We're doing a season-long NFL roundtable with our friends at Slate. Check back here each week as a rotating cast of football watchers discusses the weekend's key plays, coaching decisions, and traumatic brain injuries.
From: Josh Levin
To: Tommy Craggs, Nate Jackson
Don't play dumb with us, Tommy. The Jets are the subject of so much hype and, now, so much schadenfreude because Rex Ryan declares every year that his players will win the Super Bowl, crush their enemies, and hear the lamentations of their groupies. If you sign up for the role of carnival barker, you've got to expect that the suckers will light the stage on fire when the sham gets exposed. Sure, we should've recognized that the Jets were a fraud. But don't blame the victims for believing the hype that spews forth from a championship-caliber hype man.
I'm fascinated to see what the Jets do with Mark Sanchez, who is just 25 years old, has made the AFC Championship Game twice, and is tied for the NFL record with four road playoff wins. When he beat the Patriots last postseason, Sanchez "was the most poised and precise quarterback on Tom Brady's field." When he played poorly in this season's final three games, writers and Jets fans were ready to send him back to whatever lifeguard stand GQ plucked him down from.
But Mark Sanchez is not Curtis Painter. As Football Outsiders' Aaron Schatz argued back in November, the way we talk about Sanchez is the way we talk about all quarterbacks:
Our minds tend to place passers in one of two categories: "elite" and "terrible." We have a hard time considering that some quarterbacks are going to be a little above average, or a little below average, rather than at the extremes.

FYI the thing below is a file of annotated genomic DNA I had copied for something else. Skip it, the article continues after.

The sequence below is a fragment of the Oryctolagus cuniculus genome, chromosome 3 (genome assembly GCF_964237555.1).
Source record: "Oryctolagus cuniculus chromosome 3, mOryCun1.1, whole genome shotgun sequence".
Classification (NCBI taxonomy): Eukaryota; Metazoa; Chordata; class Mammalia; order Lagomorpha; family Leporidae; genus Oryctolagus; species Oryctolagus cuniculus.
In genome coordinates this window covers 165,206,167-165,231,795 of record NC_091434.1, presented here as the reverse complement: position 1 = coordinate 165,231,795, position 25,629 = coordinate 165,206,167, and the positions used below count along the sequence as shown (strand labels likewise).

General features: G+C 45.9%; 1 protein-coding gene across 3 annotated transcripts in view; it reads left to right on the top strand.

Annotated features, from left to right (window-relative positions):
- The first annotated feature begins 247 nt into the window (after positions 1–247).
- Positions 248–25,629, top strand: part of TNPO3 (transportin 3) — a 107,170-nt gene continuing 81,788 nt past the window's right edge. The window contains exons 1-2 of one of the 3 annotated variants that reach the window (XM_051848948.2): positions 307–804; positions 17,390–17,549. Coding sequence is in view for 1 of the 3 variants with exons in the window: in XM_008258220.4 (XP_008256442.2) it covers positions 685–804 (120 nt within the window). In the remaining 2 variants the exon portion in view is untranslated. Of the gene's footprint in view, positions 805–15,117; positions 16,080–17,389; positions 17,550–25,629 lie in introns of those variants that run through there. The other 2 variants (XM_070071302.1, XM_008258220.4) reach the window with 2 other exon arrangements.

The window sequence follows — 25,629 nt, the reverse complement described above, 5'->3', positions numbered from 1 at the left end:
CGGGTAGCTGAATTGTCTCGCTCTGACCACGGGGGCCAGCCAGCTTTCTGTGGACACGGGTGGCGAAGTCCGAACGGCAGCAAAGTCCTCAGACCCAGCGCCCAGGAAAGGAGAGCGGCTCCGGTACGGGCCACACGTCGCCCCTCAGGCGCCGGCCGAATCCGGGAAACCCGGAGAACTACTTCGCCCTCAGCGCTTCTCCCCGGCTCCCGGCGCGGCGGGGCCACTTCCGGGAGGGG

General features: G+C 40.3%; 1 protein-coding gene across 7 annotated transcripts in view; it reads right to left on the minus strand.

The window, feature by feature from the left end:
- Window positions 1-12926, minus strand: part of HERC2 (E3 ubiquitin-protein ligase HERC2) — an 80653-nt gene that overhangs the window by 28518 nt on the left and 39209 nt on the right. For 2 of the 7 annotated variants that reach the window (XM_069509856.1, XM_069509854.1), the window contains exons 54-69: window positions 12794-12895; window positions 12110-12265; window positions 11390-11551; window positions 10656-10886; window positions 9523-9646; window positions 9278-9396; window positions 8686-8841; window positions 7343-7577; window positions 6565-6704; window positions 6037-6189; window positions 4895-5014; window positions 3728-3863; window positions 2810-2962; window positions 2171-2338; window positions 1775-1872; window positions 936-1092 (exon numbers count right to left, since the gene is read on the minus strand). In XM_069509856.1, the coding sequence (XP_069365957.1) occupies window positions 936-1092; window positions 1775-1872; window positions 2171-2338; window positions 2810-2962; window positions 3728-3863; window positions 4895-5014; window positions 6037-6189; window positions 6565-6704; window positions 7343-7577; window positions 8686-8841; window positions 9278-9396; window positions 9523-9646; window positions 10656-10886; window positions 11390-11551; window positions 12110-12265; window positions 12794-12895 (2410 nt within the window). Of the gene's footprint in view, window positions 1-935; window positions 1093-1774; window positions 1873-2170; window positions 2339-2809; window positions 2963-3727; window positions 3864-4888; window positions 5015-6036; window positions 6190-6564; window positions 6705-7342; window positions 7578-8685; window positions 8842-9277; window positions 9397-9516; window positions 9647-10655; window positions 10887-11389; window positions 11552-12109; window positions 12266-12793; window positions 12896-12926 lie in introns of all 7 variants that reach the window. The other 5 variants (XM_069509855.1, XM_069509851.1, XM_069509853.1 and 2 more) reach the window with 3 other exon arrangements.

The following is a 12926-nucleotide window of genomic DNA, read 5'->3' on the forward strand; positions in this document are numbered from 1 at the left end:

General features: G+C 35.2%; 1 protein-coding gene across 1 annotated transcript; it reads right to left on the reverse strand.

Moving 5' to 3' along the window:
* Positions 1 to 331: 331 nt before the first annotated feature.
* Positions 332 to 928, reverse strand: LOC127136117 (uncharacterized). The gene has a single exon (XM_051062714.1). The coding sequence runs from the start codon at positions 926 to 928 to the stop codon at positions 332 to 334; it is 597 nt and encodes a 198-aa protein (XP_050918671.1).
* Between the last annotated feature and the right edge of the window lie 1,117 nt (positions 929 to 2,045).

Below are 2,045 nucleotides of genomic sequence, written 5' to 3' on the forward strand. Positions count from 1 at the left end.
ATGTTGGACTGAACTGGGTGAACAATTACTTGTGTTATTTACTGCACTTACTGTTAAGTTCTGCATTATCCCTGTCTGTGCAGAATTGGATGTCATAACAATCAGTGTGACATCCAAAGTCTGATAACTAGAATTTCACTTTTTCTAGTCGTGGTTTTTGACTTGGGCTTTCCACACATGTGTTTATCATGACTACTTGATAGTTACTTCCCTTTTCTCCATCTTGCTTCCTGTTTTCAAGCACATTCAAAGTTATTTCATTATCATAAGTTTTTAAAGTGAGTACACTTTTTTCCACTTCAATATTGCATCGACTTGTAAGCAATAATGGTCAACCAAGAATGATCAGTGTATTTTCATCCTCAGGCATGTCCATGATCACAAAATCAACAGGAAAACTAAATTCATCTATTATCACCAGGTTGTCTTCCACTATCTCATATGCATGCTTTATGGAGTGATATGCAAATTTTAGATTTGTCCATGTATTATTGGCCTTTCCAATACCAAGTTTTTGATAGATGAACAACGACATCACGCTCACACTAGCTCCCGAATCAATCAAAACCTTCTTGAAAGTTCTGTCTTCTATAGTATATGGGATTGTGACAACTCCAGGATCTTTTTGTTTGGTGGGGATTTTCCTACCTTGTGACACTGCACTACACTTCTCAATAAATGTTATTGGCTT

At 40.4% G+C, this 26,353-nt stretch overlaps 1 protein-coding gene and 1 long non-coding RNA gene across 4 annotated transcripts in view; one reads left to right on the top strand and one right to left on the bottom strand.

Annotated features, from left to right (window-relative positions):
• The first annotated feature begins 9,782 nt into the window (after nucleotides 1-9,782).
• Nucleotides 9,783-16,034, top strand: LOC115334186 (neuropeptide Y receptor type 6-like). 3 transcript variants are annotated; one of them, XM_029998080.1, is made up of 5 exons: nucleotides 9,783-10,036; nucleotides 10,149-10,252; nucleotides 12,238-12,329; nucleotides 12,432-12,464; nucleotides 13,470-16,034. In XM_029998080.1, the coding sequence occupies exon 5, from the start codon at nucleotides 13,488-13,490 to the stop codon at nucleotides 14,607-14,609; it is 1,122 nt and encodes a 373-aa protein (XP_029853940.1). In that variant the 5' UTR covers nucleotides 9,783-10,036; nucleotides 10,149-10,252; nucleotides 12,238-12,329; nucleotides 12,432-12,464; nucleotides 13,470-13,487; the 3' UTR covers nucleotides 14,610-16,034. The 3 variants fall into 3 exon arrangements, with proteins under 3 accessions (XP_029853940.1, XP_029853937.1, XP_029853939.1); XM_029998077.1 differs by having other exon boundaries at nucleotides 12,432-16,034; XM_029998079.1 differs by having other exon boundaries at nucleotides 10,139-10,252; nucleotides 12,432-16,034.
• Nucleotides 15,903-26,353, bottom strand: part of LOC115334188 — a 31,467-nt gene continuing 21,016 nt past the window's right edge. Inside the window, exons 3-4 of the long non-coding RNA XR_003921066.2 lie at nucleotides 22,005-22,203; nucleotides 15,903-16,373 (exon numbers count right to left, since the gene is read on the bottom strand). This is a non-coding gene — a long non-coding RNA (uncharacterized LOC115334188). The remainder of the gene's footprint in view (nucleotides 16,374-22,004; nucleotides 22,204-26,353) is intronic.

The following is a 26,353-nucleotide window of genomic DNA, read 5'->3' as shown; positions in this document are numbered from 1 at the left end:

For a quarterback, every game—and really every play—is boom or bust. As fans, we're incapable of averaging out those highs and lows. Mark Sanchez, then, is a ping-pong ball, bouncing between heroism and villainy until someone gets fed up and slams him off the table. (In this metaphor, the floor is the Washington Redskins.)
As we head into the first weekend of the playoffs, I'm interested in the noise emanating from New York's other franchise. "Most people, you would call them dirtbags," Giants defensive end Justin Tuck said this week, referring to his team's first-round opponent, the Atlanta Falcons. The Falcons' offensive line, in particular, has been called out all year long for alleged dirty play. The Packers' B.J. Raji said they "indulge in … cheap stuff" and that they're "coached to play after the whistle." "They'll hit you late, and around the pile they'll hit you in the back," Titans defensive end William Hayes said in November. And Detroit's Ndamukong Suh—pot, meet kettle, stomp on kettle—claimed Falcons quarterback Matt Ryan got what he deserved when he turned his ankle against the Lions. "To me it's karma for all the bad stuff they've done in the past," he said. "Their offensive lineman hurt their own quarterback."
What exactly are the Falcons doing to get these defensive linemen so riled up? I just watched the Falcons-Lions game from Week 7 on NFL Rewind, and I saw a bunch of shoving after the whistle—you know, because it was an NFL game. Falcons left tackle Will Svitek also cut the Lions' edge rushers below the knees on a bunch of plays, a perfectly legal maneuver that nonetheless riles defensive linemen who live in fear of a torn ACL.
Nate, what's your take on this—does the fact that so many players from so many different teams have complained about the Falcons indicate that they really are doing something that violates the NFL players' code of fair play? Could the Falcons' offensive line coach, a milquetoast-looking gentleman named Paul Boudreau, really be the mastermind of such a diabolical scheme? Come on, he wears glasses!